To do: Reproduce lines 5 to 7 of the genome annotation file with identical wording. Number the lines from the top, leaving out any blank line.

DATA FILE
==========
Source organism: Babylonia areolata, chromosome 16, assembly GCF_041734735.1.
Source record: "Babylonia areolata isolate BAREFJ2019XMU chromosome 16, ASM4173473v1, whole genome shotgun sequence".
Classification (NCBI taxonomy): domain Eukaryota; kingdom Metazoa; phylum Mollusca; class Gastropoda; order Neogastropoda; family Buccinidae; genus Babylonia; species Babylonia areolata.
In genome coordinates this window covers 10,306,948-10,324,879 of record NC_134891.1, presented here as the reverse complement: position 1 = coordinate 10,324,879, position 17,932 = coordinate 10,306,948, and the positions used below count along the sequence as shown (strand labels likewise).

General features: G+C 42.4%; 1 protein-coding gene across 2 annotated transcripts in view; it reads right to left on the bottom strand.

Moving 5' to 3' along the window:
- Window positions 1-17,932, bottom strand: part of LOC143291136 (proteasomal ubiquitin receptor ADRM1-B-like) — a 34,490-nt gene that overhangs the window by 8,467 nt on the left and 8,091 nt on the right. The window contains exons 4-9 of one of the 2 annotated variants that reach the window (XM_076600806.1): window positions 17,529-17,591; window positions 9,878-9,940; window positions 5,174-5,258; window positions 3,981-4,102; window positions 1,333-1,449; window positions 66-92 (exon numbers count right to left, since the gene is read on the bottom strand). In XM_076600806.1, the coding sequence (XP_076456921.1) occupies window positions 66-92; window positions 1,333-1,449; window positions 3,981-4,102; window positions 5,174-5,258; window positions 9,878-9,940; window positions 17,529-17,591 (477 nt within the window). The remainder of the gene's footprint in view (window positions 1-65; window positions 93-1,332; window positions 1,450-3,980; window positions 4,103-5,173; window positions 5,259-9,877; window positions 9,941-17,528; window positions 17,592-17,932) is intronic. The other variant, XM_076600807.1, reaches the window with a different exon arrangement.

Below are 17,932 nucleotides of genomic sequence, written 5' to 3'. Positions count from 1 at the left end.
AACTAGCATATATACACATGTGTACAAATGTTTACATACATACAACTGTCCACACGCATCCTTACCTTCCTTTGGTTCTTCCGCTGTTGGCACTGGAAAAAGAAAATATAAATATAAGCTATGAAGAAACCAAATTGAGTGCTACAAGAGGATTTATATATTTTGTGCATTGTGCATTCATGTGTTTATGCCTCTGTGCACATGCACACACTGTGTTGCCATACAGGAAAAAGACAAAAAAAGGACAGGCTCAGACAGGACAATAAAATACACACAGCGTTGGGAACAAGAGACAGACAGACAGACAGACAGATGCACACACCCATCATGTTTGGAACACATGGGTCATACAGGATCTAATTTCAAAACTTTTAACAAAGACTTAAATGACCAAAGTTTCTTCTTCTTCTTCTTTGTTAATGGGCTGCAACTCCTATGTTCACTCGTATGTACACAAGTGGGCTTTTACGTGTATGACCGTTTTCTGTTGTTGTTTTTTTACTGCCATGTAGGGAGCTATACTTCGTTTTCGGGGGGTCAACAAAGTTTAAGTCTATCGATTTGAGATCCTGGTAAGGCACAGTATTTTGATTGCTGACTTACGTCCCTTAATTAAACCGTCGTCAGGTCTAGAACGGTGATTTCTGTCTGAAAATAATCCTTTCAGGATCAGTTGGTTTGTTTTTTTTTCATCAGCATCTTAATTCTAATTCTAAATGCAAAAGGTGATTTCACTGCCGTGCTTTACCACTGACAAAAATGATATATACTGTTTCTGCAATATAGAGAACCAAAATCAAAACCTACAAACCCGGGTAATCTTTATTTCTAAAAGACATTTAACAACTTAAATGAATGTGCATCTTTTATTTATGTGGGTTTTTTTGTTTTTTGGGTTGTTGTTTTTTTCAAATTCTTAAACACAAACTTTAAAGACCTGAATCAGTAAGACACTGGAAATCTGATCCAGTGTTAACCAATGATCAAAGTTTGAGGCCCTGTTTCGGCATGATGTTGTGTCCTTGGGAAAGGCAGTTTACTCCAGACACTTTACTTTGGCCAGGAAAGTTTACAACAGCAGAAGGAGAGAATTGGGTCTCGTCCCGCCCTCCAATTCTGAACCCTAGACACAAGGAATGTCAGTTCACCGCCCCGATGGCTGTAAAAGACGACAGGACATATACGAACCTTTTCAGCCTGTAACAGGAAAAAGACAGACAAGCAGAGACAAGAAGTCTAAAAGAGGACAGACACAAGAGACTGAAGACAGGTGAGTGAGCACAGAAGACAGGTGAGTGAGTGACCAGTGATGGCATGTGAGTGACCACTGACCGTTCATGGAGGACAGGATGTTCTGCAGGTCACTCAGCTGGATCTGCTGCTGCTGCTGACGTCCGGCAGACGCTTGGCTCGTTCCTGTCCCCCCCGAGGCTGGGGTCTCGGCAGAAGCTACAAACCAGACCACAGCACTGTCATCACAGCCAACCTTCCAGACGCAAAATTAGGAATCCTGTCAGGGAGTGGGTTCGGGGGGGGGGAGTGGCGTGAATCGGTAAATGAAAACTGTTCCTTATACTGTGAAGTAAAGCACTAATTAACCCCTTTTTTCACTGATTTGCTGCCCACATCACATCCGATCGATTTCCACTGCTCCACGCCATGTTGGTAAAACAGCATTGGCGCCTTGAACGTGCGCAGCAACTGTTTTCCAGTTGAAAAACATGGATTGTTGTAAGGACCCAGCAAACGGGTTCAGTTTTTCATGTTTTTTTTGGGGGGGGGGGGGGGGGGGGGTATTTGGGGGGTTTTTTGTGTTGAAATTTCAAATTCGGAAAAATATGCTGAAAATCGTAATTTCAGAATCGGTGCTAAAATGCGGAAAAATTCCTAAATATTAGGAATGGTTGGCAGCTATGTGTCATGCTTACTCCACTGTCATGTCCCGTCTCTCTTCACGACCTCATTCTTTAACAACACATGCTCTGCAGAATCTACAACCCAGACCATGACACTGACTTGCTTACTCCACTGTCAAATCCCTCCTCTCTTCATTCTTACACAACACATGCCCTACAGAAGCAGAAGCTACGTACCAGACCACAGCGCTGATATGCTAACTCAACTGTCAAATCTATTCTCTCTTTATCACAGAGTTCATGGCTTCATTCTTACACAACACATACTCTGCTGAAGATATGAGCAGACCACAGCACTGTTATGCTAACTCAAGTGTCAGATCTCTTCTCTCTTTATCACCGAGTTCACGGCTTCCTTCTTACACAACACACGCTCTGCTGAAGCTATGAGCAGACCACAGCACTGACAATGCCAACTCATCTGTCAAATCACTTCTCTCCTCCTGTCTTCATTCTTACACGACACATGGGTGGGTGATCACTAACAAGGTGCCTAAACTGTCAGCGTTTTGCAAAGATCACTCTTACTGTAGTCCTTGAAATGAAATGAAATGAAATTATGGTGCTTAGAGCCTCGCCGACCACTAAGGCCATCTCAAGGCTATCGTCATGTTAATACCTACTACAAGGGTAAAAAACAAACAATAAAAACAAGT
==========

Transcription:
General features: G+C 42.4%; 1 protein-coding gene across 2 annotated transcripts in view; it reads right to left on the bottom strand.

Moving 5' to 3' along the window:
- Window positions 1-17,932, bottom strand: part of LOC143291136 (proteasomal ubiquitin receptor ADRM1-B-like) — a 34,490-nt gene that overhangs the window by 8,467 nt on the left and 8,091 nt on the right. The window contains exons 4-9 of one of the 2 annotated variants that reach the window (XM_076600806.1): window positions 17,529-17,591; window positions 9,878-9,940; window positions 5,174-5,258; window positions 3,981-4,102; window positions 1,333-1,449; window positions 66-92 (exon numbers count right to left, since the gene is read on the bottom strand). In XM_076600806.1, the coding sequence (XP_076456921.1) occupies window positions 66-92; window positions 1,333-1,449; window positions 3,981-4,102; window positions 5,174-5,258; window positions 9,878-9,940; window positions 17,529-17,591 (477 nt within the window). The remainder of the gene's footprint in view (window positions 1-65; window positions 93-1,332; window positions 1,450-3,980; window positions 4,103-5,173; window positions 5,259-9,877; window positions 9,941-17,528; window positions 17,592-17,932) is intronic. The other variant, XM_076600807.1, reaches the window with a different exon arrangement.